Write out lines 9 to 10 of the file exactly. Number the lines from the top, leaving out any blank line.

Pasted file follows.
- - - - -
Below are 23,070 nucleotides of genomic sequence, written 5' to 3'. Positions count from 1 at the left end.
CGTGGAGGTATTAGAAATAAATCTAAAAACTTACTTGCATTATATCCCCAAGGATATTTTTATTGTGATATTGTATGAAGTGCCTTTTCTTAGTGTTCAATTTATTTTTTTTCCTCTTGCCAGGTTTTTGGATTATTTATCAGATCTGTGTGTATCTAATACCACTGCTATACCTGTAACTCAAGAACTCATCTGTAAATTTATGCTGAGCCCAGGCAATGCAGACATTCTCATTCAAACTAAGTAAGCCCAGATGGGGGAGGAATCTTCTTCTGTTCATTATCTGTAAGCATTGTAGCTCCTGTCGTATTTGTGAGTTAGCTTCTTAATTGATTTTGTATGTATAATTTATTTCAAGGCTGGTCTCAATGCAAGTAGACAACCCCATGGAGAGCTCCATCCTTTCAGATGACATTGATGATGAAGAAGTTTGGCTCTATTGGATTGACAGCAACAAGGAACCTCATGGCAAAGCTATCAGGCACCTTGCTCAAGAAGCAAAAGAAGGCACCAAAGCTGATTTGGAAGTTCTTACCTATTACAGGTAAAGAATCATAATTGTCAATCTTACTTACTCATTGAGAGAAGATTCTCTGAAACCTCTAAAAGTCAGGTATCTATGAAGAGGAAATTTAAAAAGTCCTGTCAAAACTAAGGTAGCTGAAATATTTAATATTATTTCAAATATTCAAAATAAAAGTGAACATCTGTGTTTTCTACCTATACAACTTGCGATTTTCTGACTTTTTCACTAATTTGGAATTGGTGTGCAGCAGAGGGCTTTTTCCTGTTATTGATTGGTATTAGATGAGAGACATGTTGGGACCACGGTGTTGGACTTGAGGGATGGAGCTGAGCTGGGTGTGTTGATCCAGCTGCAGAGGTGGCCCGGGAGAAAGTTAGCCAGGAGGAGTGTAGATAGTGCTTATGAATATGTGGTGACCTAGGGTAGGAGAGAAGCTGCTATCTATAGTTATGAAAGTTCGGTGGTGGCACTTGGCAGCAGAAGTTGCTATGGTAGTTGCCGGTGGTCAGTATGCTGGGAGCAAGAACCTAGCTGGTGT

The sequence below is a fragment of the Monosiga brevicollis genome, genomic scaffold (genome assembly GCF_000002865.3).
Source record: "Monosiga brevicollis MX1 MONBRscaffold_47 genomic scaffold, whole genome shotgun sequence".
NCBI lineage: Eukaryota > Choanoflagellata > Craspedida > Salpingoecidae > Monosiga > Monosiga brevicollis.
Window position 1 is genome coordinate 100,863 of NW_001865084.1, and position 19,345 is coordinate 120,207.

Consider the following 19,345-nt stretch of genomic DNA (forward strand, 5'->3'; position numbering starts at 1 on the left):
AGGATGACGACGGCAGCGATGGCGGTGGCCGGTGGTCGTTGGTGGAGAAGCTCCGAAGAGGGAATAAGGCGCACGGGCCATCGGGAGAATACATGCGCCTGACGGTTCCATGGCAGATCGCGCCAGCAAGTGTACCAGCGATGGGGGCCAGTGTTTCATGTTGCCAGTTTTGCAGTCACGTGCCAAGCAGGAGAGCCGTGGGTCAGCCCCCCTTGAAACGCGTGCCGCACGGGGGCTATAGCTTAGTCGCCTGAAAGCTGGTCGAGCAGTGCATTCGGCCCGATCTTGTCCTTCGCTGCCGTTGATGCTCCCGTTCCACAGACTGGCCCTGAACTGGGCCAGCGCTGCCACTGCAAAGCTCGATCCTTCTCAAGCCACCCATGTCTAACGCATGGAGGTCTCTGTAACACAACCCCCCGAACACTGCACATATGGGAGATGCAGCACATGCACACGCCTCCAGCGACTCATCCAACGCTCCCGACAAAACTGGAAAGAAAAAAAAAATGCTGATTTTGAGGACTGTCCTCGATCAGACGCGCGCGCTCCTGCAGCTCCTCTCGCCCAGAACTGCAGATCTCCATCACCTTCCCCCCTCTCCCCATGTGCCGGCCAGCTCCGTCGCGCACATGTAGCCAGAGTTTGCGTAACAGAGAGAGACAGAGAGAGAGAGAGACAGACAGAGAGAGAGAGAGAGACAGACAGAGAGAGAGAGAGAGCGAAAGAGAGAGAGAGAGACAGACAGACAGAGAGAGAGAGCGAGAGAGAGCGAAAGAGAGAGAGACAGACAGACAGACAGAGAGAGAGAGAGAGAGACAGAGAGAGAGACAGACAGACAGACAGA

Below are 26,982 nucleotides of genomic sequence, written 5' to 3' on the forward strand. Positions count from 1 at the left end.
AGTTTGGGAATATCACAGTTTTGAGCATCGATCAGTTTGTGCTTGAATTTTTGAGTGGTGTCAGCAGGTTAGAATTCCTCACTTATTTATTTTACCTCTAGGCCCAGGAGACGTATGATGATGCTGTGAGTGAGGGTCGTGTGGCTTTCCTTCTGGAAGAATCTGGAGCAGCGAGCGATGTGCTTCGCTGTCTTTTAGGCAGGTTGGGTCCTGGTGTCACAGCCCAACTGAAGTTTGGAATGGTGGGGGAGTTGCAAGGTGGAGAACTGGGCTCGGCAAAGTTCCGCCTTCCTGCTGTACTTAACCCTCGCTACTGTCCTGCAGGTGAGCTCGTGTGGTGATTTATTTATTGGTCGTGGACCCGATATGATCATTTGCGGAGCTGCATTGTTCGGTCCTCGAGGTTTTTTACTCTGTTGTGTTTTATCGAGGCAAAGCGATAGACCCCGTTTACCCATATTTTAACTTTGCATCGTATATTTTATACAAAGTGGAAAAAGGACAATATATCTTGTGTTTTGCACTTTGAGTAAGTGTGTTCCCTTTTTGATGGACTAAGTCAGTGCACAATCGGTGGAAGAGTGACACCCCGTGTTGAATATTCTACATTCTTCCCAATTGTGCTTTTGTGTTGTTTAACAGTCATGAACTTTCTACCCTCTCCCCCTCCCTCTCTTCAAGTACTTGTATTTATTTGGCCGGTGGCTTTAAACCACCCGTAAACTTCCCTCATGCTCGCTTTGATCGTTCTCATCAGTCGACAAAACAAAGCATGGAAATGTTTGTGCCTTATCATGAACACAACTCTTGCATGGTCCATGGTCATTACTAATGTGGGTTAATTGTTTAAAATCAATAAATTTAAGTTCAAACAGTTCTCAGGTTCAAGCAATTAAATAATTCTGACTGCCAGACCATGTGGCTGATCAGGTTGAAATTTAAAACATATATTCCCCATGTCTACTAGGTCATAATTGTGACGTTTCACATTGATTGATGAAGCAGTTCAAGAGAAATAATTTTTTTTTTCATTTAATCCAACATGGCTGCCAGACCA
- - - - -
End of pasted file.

Below are 26,982 nucleotides of genomic sequence, written 5' to 3' on the forward strand. Positions count from 1 at the left end.
AGTTTGGGAATATCACAGTTTTGAGCATCGATCAGTTTGTGCTTGAATTTTTGAGTGGTGTCAGCAGGTTAGAATTCCTCACTTATTTATTTTACCTCTAGGCCCAGGAGACGTATGATGATGCTGTGAGTGAGGGTCGTGTGGCTTTCCTTCTGGAAGAATCTGGAGCAGCGAGCGATGTGCTTCGCTGTCTTTTAGGCAGGTTGGGTCCTGGTGTCACAGCCCAACTGAAGTTTGGAATGGTGGGGGAGTTGCAAGGTGGAGAACTGGGCTCGGCAAAGTTCCGCCTTCCTGCTGTACTTAACCCTCGCTACTGTCCTGCAGGTGAGCTCGTGTGGTGATTTATTTATTGGTCGTGGACCCGATATGATCATTTGCGGAGCTGCATTGTTCGGTCCTCGAGGTTTTTTACTCTGTTGTGTTTTATCGAGGCAAAGCGATAGACCCCGTTTACCCATATTTTAACTTTGCATCGTATATTTTATACAAAGTGGAAAAAGGACAATATATCTTGTGTTTTGCACTTTGAGTAAGTGTGTTCCCTTTTTGATGGACTAAGTCAGTGCACAATCGGTGGAAGAGTGACACCCCGTGTTGAATATTCTACATTCTTCCCAATTGTGCTTTTGTGTTGTTTAACAGTCATGAACTTTCTACCCTCTCCCCCTCCCTCTCTTCAAGTACTTGTATTTATTTGGCCGGTGGCTTTAAACCACCCGTAAACTTCCCTCATGCTCGCTTTGATCGTTCTCATCAGTCGACAAAACAAAGCATGGAAATGTTTGTGCCTTATCATGAACACAACTCTTGCATGGTCCATGGTCATTACTAATGTGGGTTAATTGTTTAAAATCAATAAATTTAAGTTCAAACAGTTCTCAGGTTCAAGCAATTAAATAATTCTGACTGCCAGACCATGTGGCTGATCAGGTTGAAATTTAAAACATATATTCCCCATGTCTACTAGGTCATAATTGTGACGTTTCACATTGATTGATGAAGCAGTTCAAGAGAAATAATTTTTTTTTTCATTTAATCCAACATGGCTGCCAGACCA